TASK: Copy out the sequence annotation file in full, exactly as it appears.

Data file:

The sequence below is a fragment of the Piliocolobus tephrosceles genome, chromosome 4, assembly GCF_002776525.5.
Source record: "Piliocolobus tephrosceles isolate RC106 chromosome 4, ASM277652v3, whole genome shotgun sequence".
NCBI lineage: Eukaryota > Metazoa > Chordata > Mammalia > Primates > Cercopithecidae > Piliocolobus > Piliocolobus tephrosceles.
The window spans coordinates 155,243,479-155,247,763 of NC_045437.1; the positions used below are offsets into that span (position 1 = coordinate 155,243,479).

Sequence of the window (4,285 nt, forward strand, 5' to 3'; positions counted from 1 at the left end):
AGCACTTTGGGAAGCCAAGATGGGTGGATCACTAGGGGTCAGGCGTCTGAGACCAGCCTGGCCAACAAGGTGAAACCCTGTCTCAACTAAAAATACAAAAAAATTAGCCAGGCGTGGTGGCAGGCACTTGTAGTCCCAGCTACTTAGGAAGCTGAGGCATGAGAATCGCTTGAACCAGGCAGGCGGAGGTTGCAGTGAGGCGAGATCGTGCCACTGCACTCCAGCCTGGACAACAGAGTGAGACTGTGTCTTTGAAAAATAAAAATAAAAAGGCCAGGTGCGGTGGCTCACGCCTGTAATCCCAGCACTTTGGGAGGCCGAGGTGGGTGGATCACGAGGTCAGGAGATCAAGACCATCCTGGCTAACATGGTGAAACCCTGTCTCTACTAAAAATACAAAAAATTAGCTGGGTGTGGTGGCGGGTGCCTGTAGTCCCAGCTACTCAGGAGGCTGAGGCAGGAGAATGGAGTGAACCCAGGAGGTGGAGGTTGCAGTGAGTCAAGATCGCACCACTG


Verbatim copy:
The sequence below is a fragment of the Piliocolobus tephrosceles genome, chromosome 4, assembly GCF_002776525.5.
Source record: "Piliocolobus tephrosceles isolate RC106 chromosome 4, ASM277652v3, whole genome shotgun sequence".
NCBI lineage: Eukaryota > Metazoa > Chordata > Mammalia > Primates > Cercopithecidae > Piliocolobus > Piliocolobus tephrosceles.
The window spans coordinates 155,243,479-155,247,763 of NC_045437.1; the positions used below are offsets into that span (position 1 = coordinate 155,243,479).

Sequence of the window (4,285 nt, forward strand, 5' to 3'; positions counted from 1 at the left end):
AGCACTTTGGGAAGCCAAGATGGGTGGATCACTAGGGGTCAGGCGTCTGAGACCAGCCTGGCCAACAAGGTGAAACCCTGTCTCAACTAAAAATACAAAAAAATTAGCCAGGCGTGGTGGCAGGCACTTGTAGTCCCAGCTACTTAGGAAGCTGAGGCATGAGAATCGCTTGAACCAGGCAGGCGGAGGTTGCAGTGAGGCGAGATCGTGCCACTGCACTCCAGCCTGGACAACAGAGTGAGACTGTGTCTTTGAAAAATAAAAATAAAAAGGCCAGGTGCGGTGGCTCACGCCTGTAATCCCAGCACTTTGGGAGGCCGAGGTGGGTGGATCACGAGGTCAGGAGATCAAGACCATCCTGGCTAACATGGTGAAACCCTGTCTCTACTAAAAATACAAAAAATTAGCTGGGTGTGGTGGCGGGTGCCTGTAGTCCCAGCTACTCAGGAGGCTGAGGCAGGAGAATGGAGTGAACCCAGGAGGTGGAGGTTGCAGTGAGTCAAGATCGCACCACTG